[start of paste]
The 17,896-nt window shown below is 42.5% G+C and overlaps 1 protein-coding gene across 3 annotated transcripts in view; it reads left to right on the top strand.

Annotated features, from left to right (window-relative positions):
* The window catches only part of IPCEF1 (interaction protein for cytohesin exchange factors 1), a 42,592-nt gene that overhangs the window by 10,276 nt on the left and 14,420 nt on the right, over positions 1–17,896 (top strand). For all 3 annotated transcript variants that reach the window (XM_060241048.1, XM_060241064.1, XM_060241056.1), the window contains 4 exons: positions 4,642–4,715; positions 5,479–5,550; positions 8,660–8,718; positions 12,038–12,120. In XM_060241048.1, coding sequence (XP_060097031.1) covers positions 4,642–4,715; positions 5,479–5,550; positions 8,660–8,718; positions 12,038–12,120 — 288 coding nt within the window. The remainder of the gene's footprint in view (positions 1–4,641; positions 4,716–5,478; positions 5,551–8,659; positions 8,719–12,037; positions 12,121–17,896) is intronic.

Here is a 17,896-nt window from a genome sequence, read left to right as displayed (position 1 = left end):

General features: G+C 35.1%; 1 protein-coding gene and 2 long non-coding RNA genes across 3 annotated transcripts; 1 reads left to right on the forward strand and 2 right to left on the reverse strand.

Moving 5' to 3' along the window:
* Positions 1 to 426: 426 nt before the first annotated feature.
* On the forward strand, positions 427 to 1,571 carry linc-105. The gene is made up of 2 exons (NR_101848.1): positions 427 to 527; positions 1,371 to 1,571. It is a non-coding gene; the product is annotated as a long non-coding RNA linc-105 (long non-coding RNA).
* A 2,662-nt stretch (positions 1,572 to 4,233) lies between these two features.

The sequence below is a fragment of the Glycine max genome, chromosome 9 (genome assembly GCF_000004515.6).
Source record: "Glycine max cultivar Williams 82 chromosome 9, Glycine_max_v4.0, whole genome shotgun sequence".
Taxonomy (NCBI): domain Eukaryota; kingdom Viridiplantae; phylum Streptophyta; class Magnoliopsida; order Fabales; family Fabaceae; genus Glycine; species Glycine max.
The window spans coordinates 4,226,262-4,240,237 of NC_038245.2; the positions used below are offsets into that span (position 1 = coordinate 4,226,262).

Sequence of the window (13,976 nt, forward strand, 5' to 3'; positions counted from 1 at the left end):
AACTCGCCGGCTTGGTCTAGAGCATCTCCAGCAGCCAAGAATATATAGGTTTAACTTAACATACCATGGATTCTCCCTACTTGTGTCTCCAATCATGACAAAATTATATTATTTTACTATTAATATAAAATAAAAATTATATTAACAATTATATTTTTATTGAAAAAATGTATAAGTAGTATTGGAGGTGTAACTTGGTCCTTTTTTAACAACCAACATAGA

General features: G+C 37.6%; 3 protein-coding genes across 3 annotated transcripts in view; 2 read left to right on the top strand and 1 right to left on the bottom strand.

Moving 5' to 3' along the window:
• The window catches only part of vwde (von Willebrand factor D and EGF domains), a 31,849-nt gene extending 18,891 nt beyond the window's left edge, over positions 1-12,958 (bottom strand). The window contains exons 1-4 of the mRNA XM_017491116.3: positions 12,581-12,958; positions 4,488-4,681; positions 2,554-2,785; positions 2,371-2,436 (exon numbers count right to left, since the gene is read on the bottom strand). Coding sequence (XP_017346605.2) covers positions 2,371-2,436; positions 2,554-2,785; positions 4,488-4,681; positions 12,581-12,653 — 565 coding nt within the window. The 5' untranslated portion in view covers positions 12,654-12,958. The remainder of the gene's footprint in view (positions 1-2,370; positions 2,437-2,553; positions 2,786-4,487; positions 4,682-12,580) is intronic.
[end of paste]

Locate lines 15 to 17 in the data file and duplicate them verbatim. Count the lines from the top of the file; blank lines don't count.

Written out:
AACTCGCCGGCTTGGTCTAGAGCATCTCCAGCAGCCAAGAATATATAGGTTTAACTTAACATACCATGGATTCTCCCTACTTGTGTCTCCAATCATGACAAAATTATATTATTTTACTATTAATATAAAATAAAAATTATATTAACAATTATATTTTTATTGAAAAAATGTATAAGTAGTATTGGAGGTGTAACTTGGTCCTTTTTTAACAACCAACATAGA

General features: G+C 37.6%; 3 protein-coding genes across 3 annotated transcripts in view; 2 read left to right on the top strand and 1 right to left on the bottom strand.

Moving 5' to 3' along the window: